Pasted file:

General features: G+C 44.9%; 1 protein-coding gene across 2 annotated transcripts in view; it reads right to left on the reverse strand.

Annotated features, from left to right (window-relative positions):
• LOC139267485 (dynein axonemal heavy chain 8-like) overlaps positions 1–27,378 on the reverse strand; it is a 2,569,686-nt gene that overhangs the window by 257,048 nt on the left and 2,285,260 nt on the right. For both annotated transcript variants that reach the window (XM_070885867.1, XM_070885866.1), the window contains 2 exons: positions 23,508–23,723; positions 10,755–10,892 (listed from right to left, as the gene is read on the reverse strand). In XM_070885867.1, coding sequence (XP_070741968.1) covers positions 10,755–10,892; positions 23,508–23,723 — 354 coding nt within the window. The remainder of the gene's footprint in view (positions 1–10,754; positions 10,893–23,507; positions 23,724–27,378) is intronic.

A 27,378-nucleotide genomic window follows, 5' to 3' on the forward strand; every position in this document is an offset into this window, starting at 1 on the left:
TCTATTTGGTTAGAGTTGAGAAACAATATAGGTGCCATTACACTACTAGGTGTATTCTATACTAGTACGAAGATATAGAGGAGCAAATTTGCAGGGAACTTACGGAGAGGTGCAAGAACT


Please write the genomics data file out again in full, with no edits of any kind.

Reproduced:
General features: G+C 44.9%; 1 protein-coding gene across 2 annotated transcripts in view; it reads right to left on the reverse strand.

Annotated features, from left to right (window-relative positions):
• LOC139267485 (dynein axonemal heavy chain 8-like) overlaps positions 1–27,378 on the reverse strand; it is a 2,569,686-nt gene that overhangs the window by 257,048 nt on the left and 2,285,260 nt on the right. For both annotated transcript variants that reach the window (XM_070885867.1, XM_070885866.1), the window contains 2 exons: positions 23,508–23,723; positions 10,755–10,892 (listed from right to left, as the gene is read on the reverse strand). In XM_070885867.1, coding sequence (XP_070741968.1) covers positions 10,755–10,892; positions 23,508–23,723 — 354 coding nt within the window. The remainder of the gene's footprint in view (positions 1–10,754; positions 10,893–23,507; positions 23,724–27,378) is intronic.

A 27,378-nucleotide genomic window follows, 5' to 3' on the forward strand; every position in this document is an offset into this window, starting at 1 on the left:
TCTATTTGGTTAGAGTTGAGAAACAATATAGGTGCCATTACACTACTAGGTGTATTCTATACTAGTACGAAGATATAGAGGAGCAAATTTGCAGGGAACTTACGGAGAGGTGCAAGAACT